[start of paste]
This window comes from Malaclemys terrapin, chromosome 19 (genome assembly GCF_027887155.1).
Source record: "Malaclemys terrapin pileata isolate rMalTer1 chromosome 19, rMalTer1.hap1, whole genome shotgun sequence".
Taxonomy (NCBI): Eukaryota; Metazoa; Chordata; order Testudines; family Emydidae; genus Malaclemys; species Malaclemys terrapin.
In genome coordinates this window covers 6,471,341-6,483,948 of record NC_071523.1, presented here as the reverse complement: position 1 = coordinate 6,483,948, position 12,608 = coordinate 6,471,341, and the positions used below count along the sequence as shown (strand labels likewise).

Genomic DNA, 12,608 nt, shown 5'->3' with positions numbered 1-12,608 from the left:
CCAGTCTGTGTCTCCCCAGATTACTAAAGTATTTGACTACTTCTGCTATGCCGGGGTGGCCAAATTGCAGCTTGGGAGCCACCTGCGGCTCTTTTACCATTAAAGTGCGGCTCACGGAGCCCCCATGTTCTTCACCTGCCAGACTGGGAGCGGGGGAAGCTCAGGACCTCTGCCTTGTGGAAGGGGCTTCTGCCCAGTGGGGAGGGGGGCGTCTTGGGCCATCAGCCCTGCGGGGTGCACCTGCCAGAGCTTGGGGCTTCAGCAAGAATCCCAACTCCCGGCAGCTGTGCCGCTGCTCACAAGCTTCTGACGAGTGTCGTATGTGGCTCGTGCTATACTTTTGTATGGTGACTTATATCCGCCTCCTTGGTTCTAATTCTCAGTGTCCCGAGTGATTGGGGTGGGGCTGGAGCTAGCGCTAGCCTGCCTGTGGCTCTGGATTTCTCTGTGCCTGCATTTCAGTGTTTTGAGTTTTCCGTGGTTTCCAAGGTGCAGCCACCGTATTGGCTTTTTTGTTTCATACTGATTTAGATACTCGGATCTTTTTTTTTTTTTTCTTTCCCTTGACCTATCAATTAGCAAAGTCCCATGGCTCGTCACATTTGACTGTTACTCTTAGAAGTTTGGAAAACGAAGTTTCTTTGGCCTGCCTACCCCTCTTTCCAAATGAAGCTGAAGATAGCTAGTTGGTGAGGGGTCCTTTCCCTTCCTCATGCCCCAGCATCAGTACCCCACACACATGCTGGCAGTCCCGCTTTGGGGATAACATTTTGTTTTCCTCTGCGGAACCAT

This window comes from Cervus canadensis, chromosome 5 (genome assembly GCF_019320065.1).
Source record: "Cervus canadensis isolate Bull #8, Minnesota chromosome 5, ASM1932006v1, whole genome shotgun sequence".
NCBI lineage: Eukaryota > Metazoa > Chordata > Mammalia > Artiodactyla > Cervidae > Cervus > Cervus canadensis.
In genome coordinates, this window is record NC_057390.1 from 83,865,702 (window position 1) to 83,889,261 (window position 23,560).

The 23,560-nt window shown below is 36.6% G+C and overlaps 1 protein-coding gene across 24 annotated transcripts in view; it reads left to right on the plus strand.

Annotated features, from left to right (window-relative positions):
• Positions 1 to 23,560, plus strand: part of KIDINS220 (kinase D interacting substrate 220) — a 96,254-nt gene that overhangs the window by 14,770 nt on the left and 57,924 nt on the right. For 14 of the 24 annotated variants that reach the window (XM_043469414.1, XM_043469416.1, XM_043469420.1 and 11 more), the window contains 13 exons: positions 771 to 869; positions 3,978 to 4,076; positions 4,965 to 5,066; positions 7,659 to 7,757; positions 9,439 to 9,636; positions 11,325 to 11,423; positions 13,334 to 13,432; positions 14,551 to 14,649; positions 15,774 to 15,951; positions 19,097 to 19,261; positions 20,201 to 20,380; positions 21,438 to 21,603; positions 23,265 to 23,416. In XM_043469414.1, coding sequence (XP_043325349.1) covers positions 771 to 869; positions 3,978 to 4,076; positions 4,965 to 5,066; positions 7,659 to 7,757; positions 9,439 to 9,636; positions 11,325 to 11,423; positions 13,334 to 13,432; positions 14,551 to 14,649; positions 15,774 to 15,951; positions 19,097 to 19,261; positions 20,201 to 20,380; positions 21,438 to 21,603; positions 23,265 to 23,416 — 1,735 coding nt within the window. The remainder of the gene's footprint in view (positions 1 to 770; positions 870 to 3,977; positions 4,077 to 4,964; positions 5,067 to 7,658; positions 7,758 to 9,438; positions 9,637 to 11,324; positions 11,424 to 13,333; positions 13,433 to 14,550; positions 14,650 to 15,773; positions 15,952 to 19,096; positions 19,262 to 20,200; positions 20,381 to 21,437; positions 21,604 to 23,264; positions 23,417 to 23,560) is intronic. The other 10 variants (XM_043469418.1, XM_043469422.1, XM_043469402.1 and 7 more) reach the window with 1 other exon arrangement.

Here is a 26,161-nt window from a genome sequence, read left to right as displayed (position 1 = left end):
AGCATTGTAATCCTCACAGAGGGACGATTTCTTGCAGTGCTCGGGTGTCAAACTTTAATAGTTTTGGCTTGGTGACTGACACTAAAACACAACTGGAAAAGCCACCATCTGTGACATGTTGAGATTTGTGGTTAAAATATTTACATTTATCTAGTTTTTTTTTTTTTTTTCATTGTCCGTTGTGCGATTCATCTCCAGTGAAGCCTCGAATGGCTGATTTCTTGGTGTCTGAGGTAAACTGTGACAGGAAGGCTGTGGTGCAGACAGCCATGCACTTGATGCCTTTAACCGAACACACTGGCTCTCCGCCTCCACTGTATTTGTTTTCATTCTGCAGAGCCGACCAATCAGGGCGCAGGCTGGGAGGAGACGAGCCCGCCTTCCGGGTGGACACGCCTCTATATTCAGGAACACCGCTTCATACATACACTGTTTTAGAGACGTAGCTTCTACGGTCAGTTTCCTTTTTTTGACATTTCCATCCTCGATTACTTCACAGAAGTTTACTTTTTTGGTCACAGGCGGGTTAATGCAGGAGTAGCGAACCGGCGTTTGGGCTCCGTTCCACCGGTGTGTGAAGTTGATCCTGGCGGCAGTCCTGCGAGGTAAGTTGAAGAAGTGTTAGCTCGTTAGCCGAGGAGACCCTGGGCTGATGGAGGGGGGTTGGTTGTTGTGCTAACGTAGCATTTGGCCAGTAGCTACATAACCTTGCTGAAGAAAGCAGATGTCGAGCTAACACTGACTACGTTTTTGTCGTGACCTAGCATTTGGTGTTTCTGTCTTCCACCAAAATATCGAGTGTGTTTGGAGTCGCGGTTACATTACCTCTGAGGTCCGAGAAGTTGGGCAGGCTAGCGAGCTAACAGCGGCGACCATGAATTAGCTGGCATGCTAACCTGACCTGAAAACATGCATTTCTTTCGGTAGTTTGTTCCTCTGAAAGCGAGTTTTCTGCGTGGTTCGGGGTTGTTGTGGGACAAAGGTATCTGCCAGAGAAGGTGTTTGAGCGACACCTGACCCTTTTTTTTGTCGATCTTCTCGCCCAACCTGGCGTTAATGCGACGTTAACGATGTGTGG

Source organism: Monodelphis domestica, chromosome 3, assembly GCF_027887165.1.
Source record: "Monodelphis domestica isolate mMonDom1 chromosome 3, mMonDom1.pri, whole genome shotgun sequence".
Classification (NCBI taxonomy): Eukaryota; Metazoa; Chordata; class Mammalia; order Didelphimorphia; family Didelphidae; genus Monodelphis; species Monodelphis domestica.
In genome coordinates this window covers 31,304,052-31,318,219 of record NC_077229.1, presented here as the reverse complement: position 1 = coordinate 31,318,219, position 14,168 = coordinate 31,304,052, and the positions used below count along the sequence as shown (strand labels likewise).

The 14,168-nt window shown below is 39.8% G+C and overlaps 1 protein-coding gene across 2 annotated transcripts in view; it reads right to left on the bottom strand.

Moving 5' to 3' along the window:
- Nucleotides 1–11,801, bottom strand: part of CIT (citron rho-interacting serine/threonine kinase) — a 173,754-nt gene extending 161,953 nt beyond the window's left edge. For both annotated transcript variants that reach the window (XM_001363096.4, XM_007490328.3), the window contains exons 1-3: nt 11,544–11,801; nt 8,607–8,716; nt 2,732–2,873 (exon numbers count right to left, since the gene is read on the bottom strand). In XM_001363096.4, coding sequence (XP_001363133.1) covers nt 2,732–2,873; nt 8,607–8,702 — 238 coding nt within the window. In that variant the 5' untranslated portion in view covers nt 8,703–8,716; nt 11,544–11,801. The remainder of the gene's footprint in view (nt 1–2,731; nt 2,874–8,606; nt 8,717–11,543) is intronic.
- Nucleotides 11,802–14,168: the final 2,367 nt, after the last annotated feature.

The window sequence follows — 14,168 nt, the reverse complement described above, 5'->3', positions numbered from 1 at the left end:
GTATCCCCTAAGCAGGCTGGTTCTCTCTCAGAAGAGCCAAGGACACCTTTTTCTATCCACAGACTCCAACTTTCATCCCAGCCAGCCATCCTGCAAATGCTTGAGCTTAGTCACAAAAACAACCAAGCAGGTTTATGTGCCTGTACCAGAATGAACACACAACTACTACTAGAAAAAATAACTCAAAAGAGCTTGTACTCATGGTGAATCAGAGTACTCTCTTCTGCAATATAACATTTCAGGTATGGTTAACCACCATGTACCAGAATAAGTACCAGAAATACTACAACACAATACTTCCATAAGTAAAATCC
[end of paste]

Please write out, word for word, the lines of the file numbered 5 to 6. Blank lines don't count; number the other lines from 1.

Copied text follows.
Genomic DNA, 12,608 nt, shown 5'->3' with positions numbered 1-12,608 from the left:
CCAGTCTGTGTCTCCCCAGATTACTAAAGTATTTGACTACTTCTGCTATGCCGGGGTGGCCAAATTGCAGCTTGGGAGCCACCTGCGGCTCTTTTACCATTAAAGTGCGGCTCACGGAGCCCCCATGTTCTTCACCTGCCAGACTGGGAGCGGGGGAAGCTCAGGACCTCTGCCTTGTGGAAGGGGCTTCTGCCCAGTGGGGAGGGGGGCGTCTTGGGCCATCAGCCCTGCGGGGTGCACCTGCCAGAGCTTGGGGCTTCAGCAAGAATCCCAACTCCCGGCAGCTGTGCCGCTGCTCACAAGCTTCTGACGAGTGTCGTATGTGGCTCGTGCTATACTTTTGTATGGTGACTTATATCCGCCTCCTTGGTTCTAATTCTCAGTGTCCCGAGTGATTGGGGTGGGGCTGGAGCTAGCGCTAGCCTGCCTGTGGCTCTGGATTTCTCTGTGCCTGCATTTCAGTGTTTTGAGTTTTCCGTGGTTTCCAAGGTGCAGCCACCGTATTGGCTTTTTTGTTTCATACTGATTTAGATACTCGGATCTTTTTTTTTTTTTTCTTTCCCTTGACCTATCAATTAGCAAAGTCCCATGGCTCGTCACATTTGACTGTTACTCTTAGAAGTTTGGAAAACGAAGTTTCTTTGGCCTGCCTACCCCTCTTTCCAAATGAAGCTGAAGATAGCTAGTTGGTGAGGGGTCCTTTCCCTTCCTCATGCCCCAGCATCAGTACCCCACACACATGCTGGCAGTCCCGCTTTGGGGATAACATTTTGTTTTCCTCTGCGGAACCAT